Part 2 from the longer poem Ghost, for Mali, by Martha Kapos, written for the exhibition and catalogue
A Fine day For Seeing
, Southwark Park Galleries, London, 2021

2 Hidden

It looks like a flat surface:
the earth tilting its level rectangles
its bright wide blocks and planes
out around my eye in all directions
a lid shut tight over a secret
only an archaeologist will lovingly uncover
sifting through the long layers far below
the short reach of my eye
where she'd been swimming in a beyond
blue underground lake.

GHOST  2017  200 x 220 cm  Acrylic on canvas
Ghost  2017
200 x 220cm
Acrylic on canvas
From an introduction delivered by Phyllida Barlow at the exhibition Mali Morris: On Paper, at the Tennanat Gallery, Royal Academy, London, in 2019
PARTY  1978  163 x 163 cm  Acrylic on canvas

...And it is the precision of both the incisive aim and the contrasting caress that I am so compelled is there in the early work where the blurred forms dangle and collide, competing for dominance but their apparent disparities of weight, their heaviness and lightness, being equalised and contradicted by their colour - where a heavy brown becomes somehow more buoyant than a vivid blue. And how these qualities take on a vast range of moods as the works evolve...where the acts of seeing become allusive but also definable, where watching, observing, scrutinising, glimpsing, spying, detecting, witnessing, scanning, are beckoned by the bewitching distilling of the moment upon moment which constitutes the experience of standing before a Mali Morris painting…

Party  1978
163 x 163 cm
Acrylic on canvas

From Space Through Colour, Colour Through Space
By Sam Cornish, in
Mali Morris: Painting, published by RA in March 2019

Retaining modernism’s dedication to a sensuous and intuitive investigation of painting’s evolving properties, she has turned inside out many of the solutions developed by her peers and predecessors. Without completely rejecting their example, this has opened her work up to new contexts, and she forms a bridge between older generations and the art of younger painters in Britain. She has created a pictorial world that distantly reflects our experience of the world at large, that filters through her own vision our awareness of light, space and movement, that values the startling detail as much as the certainly delineated whole. Stating complexity with economy, in images both resonant and self-contained, her precision allows ambiguity to be effective.

Morris returns the world to us filled with levity, joy and wit. Light and space are rendered as substance; the hue and materiality of colour luminously open up.

Wilbury Six  2015 70 x 80cm Acrylic on canvas
Wilbury Six  2015
70 x 80cm
Acrylic on canvas
Private Collection

From Preface
By Mel Gooding, for
Mali Morris: Painting, 2019

Morris, freed by abstraction to walk ‘the path of colour’ without the requirement of any direct reference to any thing but the joyful manifestations of the light that colours every thing and fills the space between, has found her own truthful inexactitudes in the vital optical relations between one quasi-geometric area of a painting and another, and between those and still others. And neither are those colour-shapes merely planar or Euclidean, but, like the colours of the world, unfixed and in constant dynamic relation between surface and emanation, distance and nearness, hue and tonal variegation, texture-light and film-colour; between the indeterminate translucencies of shimmer and shadow and the opacities of the reflective object.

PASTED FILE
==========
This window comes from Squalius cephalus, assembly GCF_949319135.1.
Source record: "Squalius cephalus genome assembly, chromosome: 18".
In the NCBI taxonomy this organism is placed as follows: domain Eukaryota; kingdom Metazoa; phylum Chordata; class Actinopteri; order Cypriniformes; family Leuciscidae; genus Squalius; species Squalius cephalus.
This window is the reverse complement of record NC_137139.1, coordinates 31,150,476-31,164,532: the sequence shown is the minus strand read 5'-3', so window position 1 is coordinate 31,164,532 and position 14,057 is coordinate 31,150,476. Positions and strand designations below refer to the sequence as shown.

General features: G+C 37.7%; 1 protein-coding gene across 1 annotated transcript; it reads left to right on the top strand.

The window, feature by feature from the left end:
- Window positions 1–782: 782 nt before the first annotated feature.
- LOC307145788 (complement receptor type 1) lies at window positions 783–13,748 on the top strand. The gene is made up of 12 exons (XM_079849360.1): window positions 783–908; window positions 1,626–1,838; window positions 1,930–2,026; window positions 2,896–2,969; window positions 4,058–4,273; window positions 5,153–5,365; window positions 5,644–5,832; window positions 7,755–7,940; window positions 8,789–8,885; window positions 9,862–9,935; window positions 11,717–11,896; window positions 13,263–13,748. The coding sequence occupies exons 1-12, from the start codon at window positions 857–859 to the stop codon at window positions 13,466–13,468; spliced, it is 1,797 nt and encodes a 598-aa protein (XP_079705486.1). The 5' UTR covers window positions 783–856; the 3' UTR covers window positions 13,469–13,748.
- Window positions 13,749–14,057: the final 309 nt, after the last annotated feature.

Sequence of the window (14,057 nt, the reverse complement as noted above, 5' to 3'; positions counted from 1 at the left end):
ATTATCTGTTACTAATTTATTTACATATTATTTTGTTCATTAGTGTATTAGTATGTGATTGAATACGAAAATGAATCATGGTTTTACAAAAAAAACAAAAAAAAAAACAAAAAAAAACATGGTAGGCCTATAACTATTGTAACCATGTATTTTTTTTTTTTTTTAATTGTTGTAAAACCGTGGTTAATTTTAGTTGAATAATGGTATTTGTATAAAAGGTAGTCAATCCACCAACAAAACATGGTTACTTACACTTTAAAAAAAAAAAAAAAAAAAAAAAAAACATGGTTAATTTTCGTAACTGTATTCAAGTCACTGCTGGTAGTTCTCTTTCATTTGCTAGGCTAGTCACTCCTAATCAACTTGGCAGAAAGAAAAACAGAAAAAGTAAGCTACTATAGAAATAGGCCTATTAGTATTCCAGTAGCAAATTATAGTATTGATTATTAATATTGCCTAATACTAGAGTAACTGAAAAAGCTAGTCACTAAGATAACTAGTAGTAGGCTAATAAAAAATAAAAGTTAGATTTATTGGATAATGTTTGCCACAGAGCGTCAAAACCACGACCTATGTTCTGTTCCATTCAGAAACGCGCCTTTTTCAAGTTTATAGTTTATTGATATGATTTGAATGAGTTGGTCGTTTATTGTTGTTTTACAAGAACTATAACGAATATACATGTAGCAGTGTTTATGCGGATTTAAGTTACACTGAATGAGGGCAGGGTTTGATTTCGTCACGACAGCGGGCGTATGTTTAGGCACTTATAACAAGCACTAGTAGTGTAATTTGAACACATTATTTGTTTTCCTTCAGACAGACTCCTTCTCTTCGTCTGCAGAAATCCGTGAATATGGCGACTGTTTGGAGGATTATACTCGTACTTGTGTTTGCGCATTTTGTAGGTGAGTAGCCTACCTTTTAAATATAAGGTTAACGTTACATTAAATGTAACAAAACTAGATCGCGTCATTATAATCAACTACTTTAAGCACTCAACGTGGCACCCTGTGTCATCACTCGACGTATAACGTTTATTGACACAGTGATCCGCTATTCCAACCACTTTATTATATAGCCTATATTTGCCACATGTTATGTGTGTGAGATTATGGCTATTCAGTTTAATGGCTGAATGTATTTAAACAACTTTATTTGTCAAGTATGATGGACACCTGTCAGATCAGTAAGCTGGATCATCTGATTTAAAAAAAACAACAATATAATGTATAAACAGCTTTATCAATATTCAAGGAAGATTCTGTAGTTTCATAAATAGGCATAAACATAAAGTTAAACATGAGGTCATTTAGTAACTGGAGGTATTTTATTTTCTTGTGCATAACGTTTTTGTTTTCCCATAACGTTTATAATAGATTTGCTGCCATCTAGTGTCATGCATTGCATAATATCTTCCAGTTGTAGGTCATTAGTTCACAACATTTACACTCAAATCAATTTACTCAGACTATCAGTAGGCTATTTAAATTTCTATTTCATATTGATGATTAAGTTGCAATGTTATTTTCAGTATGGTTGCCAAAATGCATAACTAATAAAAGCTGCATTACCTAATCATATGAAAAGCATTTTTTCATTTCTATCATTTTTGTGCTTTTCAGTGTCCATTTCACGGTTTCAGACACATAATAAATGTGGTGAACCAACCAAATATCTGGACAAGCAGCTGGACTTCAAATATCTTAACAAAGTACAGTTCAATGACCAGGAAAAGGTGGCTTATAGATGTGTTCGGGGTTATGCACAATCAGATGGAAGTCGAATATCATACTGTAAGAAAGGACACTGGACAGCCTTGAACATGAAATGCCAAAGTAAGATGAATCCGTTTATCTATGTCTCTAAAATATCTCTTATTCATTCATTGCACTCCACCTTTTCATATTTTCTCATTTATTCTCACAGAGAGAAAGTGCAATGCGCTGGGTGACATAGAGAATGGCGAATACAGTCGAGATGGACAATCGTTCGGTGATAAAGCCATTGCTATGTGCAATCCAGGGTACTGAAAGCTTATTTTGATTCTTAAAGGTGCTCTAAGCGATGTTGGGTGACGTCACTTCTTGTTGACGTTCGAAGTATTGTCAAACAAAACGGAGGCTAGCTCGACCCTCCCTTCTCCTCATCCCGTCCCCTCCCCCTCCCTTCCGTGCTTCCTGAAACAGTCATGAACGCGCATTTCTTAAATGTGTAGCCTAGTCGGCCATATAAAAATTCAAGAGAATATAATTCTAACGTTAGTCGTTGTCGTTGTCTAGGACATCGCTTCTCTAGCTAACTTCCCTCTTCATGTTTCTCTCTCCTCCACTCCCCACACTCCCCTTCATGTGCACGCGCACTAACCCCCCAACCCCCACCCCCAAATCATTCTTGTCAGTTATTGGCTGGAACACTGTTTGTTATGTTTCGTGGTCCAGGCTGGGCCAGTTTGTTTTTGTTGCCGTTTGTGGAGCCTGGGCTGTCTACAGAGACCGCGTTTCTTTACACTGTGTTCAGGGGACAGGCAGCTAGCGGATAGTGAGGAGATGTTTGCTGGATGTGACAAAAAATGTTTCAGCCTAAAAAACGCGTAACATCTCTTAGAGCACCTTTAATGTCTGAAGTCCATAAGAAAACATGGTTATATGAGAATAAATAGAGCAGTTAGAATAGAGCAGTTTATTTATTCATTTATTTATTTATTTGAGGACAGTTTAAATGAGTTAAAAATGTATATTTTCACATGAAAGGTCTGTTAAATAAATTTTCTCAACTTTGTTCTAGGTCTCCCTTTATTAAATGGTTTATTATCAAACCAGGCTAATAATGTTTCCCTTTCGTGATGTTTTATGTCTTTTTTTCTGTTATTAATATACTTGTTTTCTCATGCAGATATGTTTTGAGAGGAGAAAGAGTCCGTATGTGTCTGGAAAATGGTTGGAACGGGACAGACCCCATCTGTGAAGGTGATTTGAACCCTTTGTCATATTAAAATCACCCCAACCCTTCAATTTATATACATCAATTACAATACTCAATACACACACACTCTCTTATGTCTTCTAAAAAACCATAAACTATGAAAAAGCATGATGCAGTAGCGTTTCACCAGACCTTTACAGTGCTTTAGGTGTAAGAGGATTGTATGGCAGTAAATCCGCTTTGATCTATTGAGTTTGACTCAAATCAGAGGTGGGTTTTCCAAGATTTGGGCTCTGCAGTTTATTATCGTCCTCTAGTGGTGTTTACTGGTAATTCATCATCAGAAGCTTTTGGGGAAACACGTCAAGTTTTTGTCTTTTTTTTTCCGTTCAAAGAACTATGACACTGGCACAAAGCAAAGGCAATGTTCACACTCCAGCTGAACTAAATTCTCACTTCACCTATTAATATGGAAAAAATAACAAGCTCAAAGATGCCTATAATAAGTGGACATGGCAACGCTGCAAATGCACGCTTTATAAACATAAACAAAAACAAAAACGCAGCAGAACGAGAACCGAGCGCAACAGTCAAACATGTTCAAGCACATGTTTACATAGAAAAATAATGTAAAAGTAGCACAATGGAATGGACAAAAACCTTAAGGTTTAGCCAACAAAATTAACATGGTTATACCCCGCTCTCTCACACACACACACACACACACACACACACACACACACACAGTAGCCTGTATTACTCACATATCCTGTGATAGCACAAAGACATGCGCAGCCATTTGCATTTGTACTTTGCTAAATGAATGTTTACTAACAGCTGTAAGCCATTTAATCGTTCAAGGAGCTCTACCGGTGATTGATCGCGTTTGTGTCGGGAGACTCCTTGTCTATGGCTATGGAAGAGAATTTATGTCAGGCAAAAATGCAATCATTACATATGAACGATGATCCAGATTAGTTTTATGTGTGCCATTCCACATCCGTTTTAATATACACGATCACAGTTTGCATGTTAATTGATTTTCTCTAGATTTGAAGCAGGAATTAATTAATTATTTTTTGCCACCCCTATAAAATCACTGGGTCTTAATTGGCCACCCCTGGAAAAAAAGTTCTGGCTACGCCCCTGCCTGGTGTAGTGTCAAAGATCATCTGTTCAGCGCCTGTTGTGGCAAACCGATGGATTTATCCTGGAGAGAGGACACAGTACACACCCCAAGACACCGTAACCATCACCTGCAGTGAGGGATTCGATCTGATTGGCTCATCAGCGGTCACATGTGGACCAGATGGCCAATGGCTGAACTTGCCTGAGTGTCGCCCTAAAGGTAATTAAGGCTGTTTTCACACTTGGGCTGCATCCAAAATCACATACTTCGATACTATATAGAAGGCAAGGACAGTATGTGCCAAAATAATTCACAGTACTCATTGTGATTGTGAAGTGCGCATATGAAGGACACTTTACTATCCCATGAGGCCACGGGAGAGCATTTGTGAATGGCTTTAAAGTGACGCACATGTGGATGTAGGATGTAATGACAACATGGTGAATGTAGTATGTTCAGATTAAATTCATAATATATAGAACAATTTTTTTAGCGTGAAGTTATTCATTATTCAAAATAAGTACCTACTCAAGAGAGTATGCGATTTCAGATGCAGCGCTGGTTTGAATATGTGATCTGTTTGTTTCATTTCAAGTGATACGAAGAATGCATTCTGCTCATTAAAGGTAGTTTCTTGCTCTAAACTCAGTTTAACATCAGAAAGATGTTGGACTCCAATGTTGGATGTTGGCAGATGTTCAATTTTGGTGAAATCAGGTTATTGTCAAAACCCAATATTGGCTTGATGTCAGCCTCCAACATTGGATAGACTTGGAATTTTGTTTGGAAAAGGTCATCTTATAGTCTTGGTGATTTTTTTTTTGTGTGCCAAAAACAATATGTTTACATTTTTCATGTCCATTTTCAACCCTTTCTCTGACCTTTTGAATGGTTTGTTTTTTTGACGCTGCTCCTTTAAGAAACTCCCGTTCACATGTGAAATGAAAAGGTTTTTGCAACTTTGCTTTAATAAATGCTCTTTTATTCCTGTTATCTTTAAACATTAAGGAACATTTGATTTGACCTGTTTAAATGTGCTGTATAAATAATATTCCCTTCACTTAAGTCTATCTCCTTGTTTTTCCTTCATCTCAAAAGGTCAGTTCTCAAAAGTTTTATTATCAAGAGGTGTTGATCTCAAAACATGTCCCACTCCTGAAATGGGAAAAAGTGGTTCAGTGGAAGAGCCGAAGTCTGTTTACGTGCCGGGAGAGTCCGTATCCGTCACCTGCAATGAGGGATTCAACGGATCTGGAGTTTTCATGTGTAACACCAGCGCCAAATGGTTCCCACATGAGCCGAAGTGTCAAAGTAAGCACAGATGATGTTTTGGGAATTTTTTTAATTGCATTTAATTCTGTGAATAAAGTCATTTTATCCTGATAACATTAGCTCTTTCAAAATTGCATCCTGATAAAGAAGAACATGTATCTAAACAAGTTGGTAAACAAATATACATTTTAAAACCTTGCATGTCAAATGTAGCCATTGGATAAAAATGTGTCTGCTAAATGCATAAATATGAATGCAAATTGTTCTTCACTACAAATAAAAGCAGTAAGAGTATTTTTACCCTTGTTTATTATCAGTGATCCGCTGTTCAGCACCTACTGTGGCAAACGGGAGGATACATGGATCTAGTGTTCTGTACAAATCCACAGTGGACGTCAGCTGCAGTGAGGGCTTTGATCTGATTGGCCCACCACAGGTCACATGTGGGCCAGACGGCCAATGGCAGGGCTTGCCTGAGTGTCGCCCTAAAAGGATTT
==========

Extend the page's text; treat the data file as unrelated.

Related  2016 60 x 76cm Acrylic on paper
Related  2016
60 x 76cm
Acrylic on paper
Private Collection
From the introduction to Pearled and Pasted and other new paintings, by Sam Cornish, October 2017
Pearled and Pasted  2016 60 x 70 cm (82 x 98 framed)   Acrylic on paper

"...Mali Morris's new paintings are vivid, playful and generous. Some are amongst the most complex she has made in recent years, others the leanest. All are part of her exploration of abstract painting that stretches back over forty years..."


Pearled and Pasted  2016
60 x 70 cm (82 x 98 framed)  
Acrylic on paper
From the essay 'Mali Morris: The Intelligence of Colour' by Peter Suchin, Turps Banana Issue 7 December 2009

" …one soon forgets the geometric configurations that perhaps appear so prominent during an easy first glance. This must be because in giving one’s attention to these works, which have been produced in an elaborate and highly effective fashion, the complexity of their construction (terms arguably more apt in the present case than “composition”) fosters significant results. Colours within Morris’ paintings don’t act in a predictable manner……What results is a mode of colouration that could not be achieved by other means……The incredible and engaging luminosity she achieves, the swing of the space, the associations which emerge, come about through her close engagement with the particularities of what is happening on the canvas as she works it. This approach is therefore not formulaic. Each painting is begun from a position of accumulated technical know-how, history and experience, but the question of the work’s accomplishment or success is never marked out in advance…"